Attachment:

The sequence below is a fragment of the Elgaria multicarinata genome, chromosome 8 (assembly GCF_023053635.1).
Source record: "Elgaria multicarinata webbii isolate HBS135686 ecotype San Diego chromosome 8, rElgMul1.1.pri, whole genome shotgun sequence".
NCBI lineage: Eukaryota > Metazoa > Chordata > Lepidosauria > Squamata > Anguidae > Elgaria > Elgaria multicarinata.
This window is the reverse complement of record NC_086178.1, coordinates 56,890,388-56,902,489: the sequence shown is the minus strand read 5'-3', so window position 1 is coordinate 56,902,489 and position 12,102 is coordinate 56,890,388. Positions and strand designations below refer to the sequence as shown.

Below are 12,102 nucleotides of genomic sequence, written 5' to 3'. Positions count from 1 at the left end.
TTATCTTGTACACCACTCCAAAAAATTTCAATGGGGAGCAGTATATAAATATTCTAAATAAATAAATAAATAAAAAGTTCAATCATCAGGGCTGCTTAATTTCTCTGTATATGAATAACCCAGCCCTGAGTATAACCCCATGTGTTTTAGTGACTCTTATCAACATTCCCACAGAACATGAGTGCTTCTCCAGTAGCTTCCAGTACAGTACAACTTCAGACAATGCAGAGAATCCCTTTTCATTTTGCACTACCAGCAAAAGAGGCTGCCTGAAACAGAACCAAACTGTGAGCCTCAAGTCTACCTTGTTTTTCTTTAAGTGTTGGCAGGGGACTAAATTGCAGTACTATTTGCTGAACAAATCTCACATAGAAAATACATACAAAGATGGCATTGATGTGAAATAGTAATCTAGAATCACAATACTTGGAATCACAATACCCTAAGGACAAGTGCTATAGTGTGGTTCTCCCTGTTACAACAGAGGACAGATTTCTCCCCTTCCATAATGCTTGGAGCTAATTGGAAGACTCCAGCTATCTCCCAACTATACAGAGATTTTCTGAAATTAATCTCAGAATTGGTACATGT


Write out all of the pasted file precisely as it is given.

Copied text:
The sequence below is a fragment of the Elgaria multicarinata genome, chromosome 8 (assembly GCF_023053635.1).
Source record: "Elgaria multicarinata webbii isolate HBS135686 ecotype San Diego chromosome 8, rElgMul1.1.pri, whole genome shotgun sequence".
NCBI lineage: Eukaryota > Metazoa > Chordata > Lepidosauria > Squamata > Anguidae > Elgaria > Elgaria multicarinata.
This window is the reverse complement of record NC_086178.1, coordinates 56,890,388-56,902,489: the sequence shown is the minus strand read 5'-3', so window position 1 is coordinate 56,902,489 and position 12,102 is coordinate 56,890,388. Positions and strand designations below refer to the sequence as shown.

Below are 12,102 nucleotides of genomic sequence, written 5' to 3'. Positions count from 1 at the left end.
TTATCTTGTACACCACTCCAAAAAATTTCAATGGGGAGCAGTATATAAATATTCTAAATAAATAAATAAATAAAAAGTTCAATCATCAGGGCTGCTTAATTTCTCTGTATATGAATAACCCAGCCCTGAGTATAACCCCATGTGTTTTAGTGACTCTTATCAACATTCCCACAGAACATGAGTGCTTCTCCAGTAGCTTCCAGTACAGTACAACTTCAGACAATGCAGAGAATCCCTTTTCATTTTGCACTACCAGCAAAAGAGGCTGCCTGAAACAGAACCAAACTGTGAGCCTCAAGTCTACCTTGTTTTTCTTTAAGTGTTGGCAGGGGACTAAATTGCAGTACTATTTGCTGAACAAATCTCACATAGAAAATACATACAAAGATGGCATTGATGTGAAATAGTAATCTAGAATCACAATACTTGGAATCACAATACCCTAAGGACAAGTGCTATAGTGTGGTTCTCCCTGTTACAACAGAGGACAGATTTCTCCCCTTCCATAATGCTTGGAGCTAATTGGAAGACTCCAGCTATCTCCCAACTATACAGAGATTTTCTGAAATTAATCTCAGAATTGGTACATGT